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Managing Mycotoxins In Feedstuffs: Mycotoxin Binder Strategies

Click here to view as a pdf:  Managing Mycotoxins In Feedstuffs

2013Dan  By Dan Leiterman

Mycotoxins are highly poisonous compounds produced by molds that can grow on livestock feeds both in the field and in storage.  Mycotoxins can seriously reduce production in livestock and can negatively affect the health of both livestock and humans alike. Stressful growing and harvesting conditions, such as drought or very wet weather, are conducive to higher mold growth resulting in more mycotoxins in the feed. Mycotoxins are common in livestock feedstuffs and it has been estimated that over one third of the global grain supply has mycotoxin contamination. Poor storage conditions, post-storage mishandling of feedstuffs and poor bunk management may encourage further mold growth once the crop is out of the field.

There are over 300 different types of mycotoxins. At least 30 of these mycotoxins can be prevalent in livestock feedstuffs and several are highly toxic. Some of the more prevalent mycotoxins in livestock feeds are aflatoxin, deoxynivalenol (DON or vomitoxin), zearalenone, fumonisin, T2 toxin and ochratoxin.

Effects Of Mycotoxins On Livestock

Mycotoxins can have significant negative effects on the health, productivity and profitability of livestock. There are several points to consider when dealing with mycotoxins.

  1. Mold and mycotoxins reduce the nutritive value and palatability of feeds.  Also, mold growth is often accompanied by high levels of yeast growth, both of which reduce nutrient quality and values (protein and energy) of a feed.
  2. Mycotoxins (deoxynivalenol (DON) or vomitoxin) reduce the animal’s ability to utilize fats, carbohydrates, proteins, macro-minerals, trace minerals and vitamins in the diet.
  3. Mycotoxins (DON, afaltoxin, ochratoxin and fumonisin) damage vital organ tissue such as the rumen lining, intestinal tissue, kidney and liver tissue. These mycotoxins will damage the DNA of the liver cells, which can significantly reduce the animal’s ability to process and utilize the nutrition of the diet. Mycotoxins can also predispose cows to a higher risk of metabolic conditions such as ketosis.
  4. Mycotoxins (zearalenone) compromise reproductive function. Many molds and mycotoxins are estrogenic and can disrupt normal ovary function.
  5. Mycotoxins in general are known to suppress immune function, which can reduce the animal’s resistance to disease and compromise the animal’s ability to properly respond to vaccination programs.
  6. Mycotoxins (ochratoxin) are carcinogenic and can seriously affect poultry health and production, especially in layers and broilers.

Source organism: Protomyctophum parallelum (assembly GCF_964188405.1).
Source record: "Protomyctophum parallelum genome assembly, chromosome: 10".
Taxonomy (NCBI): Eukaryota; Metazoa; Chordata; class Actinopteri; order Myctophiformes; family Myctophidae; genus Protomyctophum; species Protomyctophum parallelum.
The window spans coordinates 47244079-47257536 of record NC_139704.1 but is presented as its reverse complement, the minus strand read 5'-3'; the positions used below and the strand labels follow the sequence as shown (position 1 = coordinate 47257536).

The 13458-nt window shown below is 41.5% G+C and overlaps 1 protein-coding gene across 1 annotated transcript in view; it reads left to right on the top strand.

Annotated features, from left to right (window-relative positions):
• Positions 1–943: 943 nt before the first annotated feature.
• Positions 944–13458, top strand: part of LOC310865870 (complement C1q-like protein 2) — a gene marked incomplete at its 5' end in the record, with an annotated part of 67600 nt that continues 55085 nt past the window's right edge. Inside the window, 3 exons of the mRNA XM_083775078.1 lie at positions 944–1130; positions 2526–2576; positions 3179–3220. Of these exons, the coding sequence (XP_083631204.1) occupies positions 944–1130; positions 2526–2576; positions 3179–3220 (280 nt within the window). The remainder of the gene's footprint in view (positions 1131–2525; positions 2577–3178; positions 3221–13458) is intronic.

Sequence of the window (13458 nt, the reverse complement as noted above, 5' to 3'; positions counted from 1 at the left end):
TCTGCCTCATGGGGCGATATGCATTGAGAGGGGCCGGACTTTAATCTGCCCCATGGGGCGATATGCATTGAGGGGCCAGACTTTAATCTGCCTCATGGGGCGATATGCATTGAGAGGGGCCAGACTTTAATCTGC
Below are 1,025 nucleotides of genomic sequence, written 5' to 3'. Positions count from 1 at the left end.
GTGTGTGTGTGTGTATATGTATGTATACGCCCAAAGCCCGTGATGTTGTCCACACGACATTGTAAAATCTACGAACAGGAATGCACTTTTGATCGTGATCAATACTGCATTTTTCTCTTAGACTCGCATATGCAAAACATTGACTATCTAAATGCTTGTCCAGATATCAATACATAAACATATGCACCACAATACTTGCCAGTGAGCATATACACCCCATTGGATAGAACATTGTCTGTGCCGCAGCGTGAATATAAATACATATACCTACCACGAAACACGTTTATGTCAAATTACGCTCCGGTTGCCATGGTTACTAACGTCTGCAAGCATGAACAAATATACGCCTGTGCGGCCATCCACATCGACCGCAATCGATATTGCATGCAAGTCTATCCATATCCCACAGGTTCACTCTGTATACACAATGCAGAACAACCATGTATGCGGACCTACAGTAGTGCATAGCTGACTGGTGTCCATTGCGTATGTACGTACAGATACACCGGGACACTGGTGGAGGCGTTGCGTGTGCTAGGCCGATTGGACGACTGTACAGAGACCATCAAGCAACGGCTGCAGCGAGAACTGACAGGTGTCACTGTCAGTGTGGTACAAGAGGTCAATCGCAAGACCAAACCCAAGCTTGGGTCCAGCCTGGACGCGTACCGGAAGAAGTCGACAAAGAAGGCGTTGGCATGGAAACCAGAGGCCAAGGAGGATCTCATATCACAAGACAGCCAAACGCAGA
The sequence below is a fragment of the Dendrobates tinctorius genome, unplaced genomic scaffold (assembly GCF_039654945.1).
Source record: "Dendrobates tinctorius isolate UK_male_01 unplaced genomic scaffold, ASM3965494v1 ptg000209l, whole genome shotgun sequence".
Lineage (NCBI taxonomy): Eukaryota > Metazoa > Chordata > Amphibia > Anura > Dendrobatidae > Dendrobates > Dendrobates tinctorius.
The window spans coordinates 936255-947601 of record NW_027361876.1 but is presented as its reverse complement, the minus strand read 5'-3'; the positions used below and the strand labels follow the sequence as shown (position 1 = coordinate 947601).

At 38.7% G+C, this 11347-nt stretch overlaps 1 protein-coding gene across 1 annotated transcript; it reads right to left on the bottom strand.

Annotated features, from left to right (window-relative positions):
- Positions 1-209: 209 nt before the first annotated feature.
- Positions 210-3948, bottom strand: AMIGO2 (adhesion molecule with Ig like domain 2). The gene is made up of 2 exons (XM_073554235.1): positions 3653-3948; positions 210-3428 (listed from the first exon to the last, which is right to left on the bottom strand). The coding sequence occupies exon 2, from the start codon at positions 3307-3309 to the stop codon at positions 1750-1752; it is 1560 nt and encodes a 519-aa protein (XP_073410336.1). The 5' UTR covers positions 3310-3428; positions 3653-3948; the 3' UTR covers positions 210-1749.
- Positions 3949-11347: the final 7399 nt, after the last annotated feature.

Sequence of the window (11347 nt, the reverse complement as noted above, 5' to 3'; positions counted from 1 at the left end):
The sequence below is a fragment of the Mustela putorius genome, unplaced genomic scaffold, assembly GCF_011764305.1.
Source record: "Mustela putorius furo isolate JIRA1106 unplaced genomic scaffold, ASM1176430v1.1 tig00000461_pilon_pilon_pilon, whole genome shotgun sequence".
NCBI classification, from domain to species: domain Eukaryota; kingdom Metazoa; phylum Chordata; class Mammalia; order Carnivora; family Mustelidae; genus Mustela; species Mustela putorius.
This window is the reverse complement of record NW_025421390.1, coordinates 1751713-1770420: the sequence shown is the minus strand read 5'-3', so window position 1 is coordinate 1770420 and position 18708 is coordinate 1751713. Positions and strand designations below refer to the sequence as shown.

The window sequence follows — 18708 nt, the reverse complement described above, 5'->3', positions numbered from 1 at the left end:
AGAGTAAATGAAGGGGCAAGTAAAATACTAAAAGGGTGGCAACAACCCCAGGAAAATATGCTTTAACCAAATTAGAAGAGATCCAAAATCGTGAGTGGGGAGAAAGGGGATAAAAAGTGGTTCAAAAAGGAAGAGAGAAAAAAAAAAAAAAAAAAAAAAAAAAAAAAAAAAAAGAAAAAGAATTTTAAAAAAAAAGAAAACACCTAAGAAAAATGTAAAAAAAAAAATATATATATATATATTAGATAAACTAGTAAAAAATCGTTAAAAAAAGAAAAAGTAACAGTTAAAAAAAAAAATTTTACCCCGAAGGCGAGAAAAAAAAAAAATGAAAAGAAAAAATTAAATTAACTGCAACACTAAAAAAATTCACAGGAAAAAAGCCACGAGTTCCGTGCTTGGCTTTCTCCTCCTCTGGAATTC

Monitoring For Symptoms Of Mycotoxin Exposure In A Dairy Herd

Through my years of working as a livestock nutritionist, I have learned that there are some situations that would indicate the need for an immediate investigation into the possibility of a mycotoxin exposure. For example:

1)  Milk Production Drop:  A significant drop in production (3 to 20 lbs./hd/day) in a relatively short time (1 to 14 days).  This drop may happen in conjunction with feeding a new forage or grain.  However, there can be pockets of mold growth/mycotoxins within a bunker, pile or silo which can unexpectedly cause a major drop in production without a change in feedstuffs.

2)  High Intake Of Free Choice Mineral Or Salt: I recommend that cows should always have free choice mineral available (a complete mineral blend, that does not contain salt or any flavoring agents, offered next to a bin of free choice loose salt). Even when the ration is balanced and all of the mineral requirements are hopefully met in the TMR or ration, it is important to offer free choice mineral and free choice loose salt. The intent is to have the free choice mineral available as a safety net for cows that may need a little extra and to act as an indicator (a canary in the mine so to speak) of a possible problem with mineral utilization, or with the ration utilization in general. I have found many times that if the cows suddenly go from very little free choice mineral intake to a significant free choice mineral (or salt) intake, that mycotoxins have become a problem in the ration and a mycotoxin binder strategy should be implemented. The value of using free choice mineral as an early alert tool is only valid if a baseline of free choice mineral intake has been established for the cows prior to the intake spike.